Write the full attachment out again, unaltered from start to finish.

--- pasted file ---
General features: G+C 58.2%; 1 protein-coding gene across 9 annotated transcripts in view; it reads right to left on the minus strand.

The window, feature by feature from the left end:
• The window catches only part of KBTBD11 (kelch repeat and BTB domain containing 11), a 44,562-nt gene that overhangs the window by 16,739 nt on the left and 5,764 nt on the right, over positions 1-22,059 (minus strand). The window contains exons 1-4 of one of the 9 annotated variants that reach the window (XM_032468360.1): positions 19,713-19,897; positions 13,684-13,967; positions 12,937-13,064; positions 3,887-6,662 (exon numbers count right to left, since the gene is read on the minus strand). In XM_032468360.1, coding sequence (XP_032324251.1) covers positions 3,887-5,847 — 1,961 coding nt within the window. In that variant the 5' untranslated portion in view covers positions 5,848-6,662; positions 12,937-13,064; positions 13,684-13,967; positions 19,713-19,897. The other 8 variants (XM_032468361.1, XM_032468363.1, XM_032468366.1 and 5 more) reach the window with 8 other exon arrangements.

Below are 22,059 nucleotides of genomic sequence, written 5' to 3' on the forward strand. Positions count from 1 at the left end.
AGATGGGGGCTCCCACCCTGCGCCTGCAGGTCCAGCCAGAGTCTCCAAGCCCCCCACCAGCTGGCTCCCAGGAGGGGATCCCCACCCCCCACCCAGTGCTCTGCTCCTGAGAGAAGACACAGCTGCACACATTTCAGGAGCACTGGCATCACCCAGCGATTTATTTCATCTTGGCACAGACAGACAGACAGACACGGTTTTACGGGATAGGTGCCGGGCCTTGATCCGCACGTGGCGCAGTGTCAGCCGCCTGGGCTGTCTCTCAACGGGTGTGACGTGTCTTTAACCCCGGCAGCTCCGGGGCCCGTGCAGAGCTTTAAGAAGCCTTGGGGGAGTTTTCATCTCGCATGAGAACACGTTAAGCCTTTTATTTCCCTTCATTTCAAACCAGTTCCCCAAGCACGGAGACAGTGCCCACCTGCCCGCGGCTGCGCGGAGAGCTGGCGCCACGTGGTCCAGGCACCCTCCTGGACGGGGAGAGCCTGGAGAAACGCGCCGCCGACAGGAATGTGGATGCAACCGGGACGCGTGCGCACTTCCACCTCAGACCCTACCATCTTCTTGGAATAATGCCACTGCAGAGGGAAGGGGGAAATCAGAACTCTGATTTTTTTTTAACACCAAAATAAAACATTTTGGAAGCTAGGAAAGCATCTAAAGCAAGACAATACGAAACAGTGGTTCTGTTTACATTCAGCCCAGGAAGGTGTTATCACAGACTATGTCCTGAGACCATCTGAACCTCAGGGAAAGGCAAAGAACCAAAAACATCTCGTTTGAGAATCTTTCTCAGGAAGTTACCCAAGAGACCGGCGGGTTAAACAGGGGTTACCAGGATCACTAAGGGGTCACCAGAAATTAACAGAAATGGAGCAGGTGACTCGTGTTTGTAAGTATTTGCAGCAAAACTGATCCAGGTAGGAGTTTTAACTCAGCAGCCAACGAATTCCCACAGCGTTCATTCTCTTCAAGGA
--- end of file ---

General features: G+C 58.2%; 1 protein-coding gene across 9 annotated transcripts in view; it reads right to left on the minus strand.

The window, feature by feature from the left end:
• The window catches only part of KBTBD11 (kelch repeat and BTB domain containing 11), a 44,562-nt gene that overhangs the window by 16,739 nt on the left and 5,764 nt on the right, over positions 1-22,059 (minus strand). The window contains exons 1-4 of one of the 9 annotated variants that reach the window (XM_032468360.1): positions 19,713-19,897; positions 13,684-13,967; positions 12,937-13,064; positions 3,887-6,662 (exon numbers count right to left, since the gene is read on the minus strand). In XM_032468360.1, coding sequence (XP_032324251.1) covers positions 3,887-5,847 — 1,961 coding nt within the window. In that variant the 5' untranslated portion in view covers positions 5,848-6,662; positions 12,937-13,064; positions 13,684-13,967; positions 19,713-19,897. The other 8 variants (XM_032468361.1, XM_032468363.1, XM_032468366.1 and 5 more) reach the window with 8 other exon arrangements.

Below are 22,059 nucleotides of genomic sequence, written 5' to 3' on the forward strand. Positions count from 1 at the left end.
AGATGGGGGCTCCCACCCTGCGCCTGCAGGTCCAGCCAGAGTCTCCAAGCCCCCCACCAGCTGGCTCCCAGGAGGGGATCCCCACCCCCCACCCAGTGCTCTGCTCCTGAGAGAAGACACAGCTGCACACATTTCAGGAGCACTGGCATCACCCAGCGATTTATTTCATCTTGGCACAGACAGACAGACAGACACGGTTTTACGGGATAGGTGCCGGGCCTTGATCCGCACGTGGCGCAGTGTCAGCCGCCTGGGCTGTCTCTCAACGGGTGTGACGTGTCTTTAACCCCGGCAGCTCCGGGGCCCGTGCAGAGCTTTAAGAAGCCTTGGGGGAGTTTTCATCTCGCATGAGAACACGTTAAGCCTTTTATTTCCCTTCATTTCAAACCAGTTCCCCAAGCACGGAGACAGTGCCCACCTGCCCGCGGCTGCGCGGAGAGCTGGCGCCACGTGGTCCAGGCACCCTCCTGGACGGGGAGAGCCTGGAGAAACGCGCCGCCGACAGGAATGTGGATGCAACCGGGACGCGTGCGCACTTCCACCTCAGACCCTACCATCTTCTTGGAATAATGCCACTGCAGAGGGAAGGGGGAAATCAGAACTCTGATTTTTTTTTAACACCAAAATAAAACATTTTGGAAGCTAGGAAAGCATCTAAAGCAAGACAATACGAAACAGTGGTTCTGTTTACATTCAGCCCAGGAAGGTGTTATCACAGACTATGTCCTGAGACCATCTGAACCTCAGGGAAAGGCAAAGAACCAAAAACATCTCGTTTGAGAATCTTTCTCAGGAAGTTACCCAAGAGACCGGCGGGTTAAACAGGGGTTACCAGGATCACTAAGGGGTCACCAGAAATTAACAGAAATGGAGCAGGTGACTCGTGTTTGTAAGTATTTGCAGCAAAACTGATCCAGGTAGGAGTTTTAACTCAGCAGCCAACGAATTCCCACAGCGTTCATTCTCTTCAAGGA